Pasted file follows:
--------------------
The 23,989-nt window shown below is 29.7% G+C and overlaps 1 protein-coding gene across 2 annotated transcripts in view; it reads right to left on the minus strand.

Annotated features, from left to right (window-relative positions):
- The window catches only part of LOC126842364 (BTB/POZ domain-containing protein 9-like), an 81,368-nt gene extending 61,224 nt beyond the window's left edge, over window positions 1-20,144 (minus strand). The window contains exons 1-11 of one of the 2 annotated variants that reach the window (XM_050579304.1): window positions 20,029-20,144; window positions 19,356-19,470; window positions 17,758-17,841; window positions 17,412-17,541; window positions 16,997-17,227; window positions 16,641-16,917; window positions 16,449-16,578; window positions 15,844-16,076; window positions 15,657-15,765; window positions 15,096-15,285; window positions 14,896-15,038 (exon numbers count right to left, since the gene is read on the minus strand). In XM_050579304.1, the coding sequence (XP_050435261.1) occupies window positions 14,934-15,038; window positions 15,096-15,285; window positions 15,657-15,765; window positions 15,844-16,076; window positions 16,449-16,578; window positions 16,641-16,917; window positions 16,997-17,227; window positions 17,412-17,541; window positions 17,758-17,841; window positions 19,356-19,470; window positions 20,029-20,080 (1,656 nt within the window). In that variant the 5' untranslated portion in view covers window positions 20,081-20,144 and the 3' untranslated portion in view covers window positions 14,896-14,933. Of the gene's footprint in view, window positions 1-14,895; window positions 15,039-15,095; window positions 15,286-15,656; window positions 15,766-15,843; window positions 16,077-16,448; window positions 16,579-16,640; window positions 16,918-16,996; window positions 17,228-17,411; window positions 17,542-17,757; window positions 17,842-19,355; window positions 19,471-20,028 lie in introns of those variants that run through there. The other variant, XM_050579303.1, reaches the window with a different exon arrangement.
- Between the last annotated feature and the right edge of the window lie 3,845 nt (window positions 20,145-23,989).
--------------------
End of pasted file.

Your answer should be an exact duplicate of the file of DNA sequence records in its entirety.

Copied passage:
The 23,989-nt window shown below is 29.7% G+C and overlaps 1 protein-coding gene across 2 annotated transcripts in view; it reads right to left on the minus strand.

Annotated features, from left to right (window-relative positions):
- The window catches only part of LOC126842364 (BTB/POZ domain-containing protein 9-like), an 81,368-nt gene extending 61,224 nt beyond the window's left edge, over window positions 1-20,144 (minus strand). The window contains exons 1-11 of one of the 2 annotated variants that reach the window (XM_050579304.1): window positions 20,029-20,144; window positions 19,356-19,470; window positions 17,758-17,841; window positions 17,412-17,541; window positions 16,997-17,227; window positions 16,641-16,917; window positions 16,449-16,578; window positions 15,844-16,076; window positions 15,657-15,765; window positions 15,096-15,285; window positions 14,896-15,038 (exon numbers count right to left, since the gene is read on the minus strand). In XM_050579304.1, the coding sequence (XP_050435261.1) occupies window positions 14,934-15,038; window positions 15,096-15,285; window positions 15,657-15,765; window positions 15,844-16,076; window positions 16,449-16,578; window positions 16,641-16,917; window positions 16,997-17,227; window positions 17,412-17,541; window positions 17,758-17,841; window positions 19,356-19,470; window positions 20,029-20,080 (1,656 nt within the window). In that variant the 5' untranslated portion in view covers window positions 20,081-20,144 and the 3' untranslated portion in view covers window positions 14,896-14,933. Of the gene's footprint in view, window positions 1-14,895; window positions 15,039-15,095; window positions 15,286-15,656; window positions 15,766-15,843; window positions 16,077-16,448; window positions 16,579-16,640; window positions 16,918-16,996; window positions 17,228-17,411; window positions 17,542-17,757; window positions 17,842-19,355; window positions 19,471-20,028 lie in introns of those variants that run through there. The other variant, XM_050579303.1, reaches the window with a different exon arrangement.
- Between the last annotated feature and the right edge of the window lie 3,845 nt (window positions 20,145-23,989).